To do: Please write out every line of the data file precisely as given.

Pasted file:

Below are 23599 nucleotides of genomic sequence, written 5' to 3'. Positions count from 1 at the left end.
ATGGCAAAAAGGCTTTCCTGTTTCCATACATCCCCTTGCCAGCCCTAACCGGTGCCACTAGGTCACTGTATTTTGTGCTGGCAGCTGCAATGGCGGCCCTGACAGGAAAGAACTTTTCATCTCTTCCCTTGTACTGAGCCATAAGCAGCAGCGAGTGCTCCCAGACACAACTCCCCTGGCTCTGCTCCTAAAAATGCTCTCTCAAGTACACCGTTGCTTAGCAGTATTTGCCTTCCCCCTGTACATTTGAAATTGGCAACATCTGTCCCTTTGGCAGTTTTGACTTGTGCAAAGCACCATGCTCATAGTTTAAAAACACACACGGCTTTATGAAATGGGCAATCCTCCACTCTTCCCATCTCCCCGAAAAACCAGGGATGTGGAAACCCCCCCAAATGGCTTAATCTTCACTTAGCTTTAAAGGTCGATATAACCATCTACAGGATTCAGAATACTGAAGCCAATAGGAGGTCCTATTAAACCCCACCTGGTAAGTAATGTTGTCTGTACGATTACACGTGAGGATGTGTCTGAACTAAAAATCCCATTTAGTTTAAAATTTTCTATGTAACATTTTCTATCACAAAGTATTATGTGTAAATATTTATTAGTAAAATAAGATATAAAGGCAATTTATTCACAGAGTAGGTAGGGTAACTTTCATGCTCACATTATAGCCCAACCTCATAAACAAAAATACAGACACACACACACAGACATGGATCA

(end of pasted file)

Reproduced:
Below are 23599 nucleotides of genomic sequence, written 5' to 3'. Positions count from 1 at the left end.
ATGGCAAAAAGGCTTTCCTGTTTCCATACATCCCCTTGCCAGCCCTAACCGGTGCCACTAGGTCACTGTATTTTGTGCTGGCAGCTGCAATGGCGGCCCTGACAGGAAAGAACTTTTCATCTCTTCCCTTGTACTGAGCCATAAGCAGCAGCGAGTGCTCCCAGACACAACTCCCCTGGCTCTGCTCCTAAAAATGCTCTCTCAAGTACACCGTTGCTTAGCAGTATTTGCCTTCCCCCTGTACATTTGAAATTGGCAACATCTGTCCCTTTGGCAGTTTTGACTTGTGCAAAGCACCATGCTCATAGTTTAAAAACACACACGGCTTTATGAAATGGGCAATCCTCCACTCTTCCCATCTCCCCGAAAAACCAGGGATGTGGAAACCCCCCCAAATGGCTTAATCTTCACTTAGCTTTAAAGGTCGATATAACCATCTACAGGATTCAGAATACTGAAGCCAATAGGAGGTCCTATTAAACCCCACCTGGTAAGTAATGTTGTCTGTACGATTACACGTGAGGATGTGTCTGAACTAAAAATCCCATTTAGTTTAAAATTTTCTATGTAACATTTTCTATCACAAAGTATTATGTGTAAATATTTATTAGTAAAATAAGATATAAAGGCAATTTATTCACAGAGTAGGTAGGGTAACTTTCATGCTCACATTATAGCCCAACCTCATAAACAAAAATACAGACACACACACACAGACATGGATCA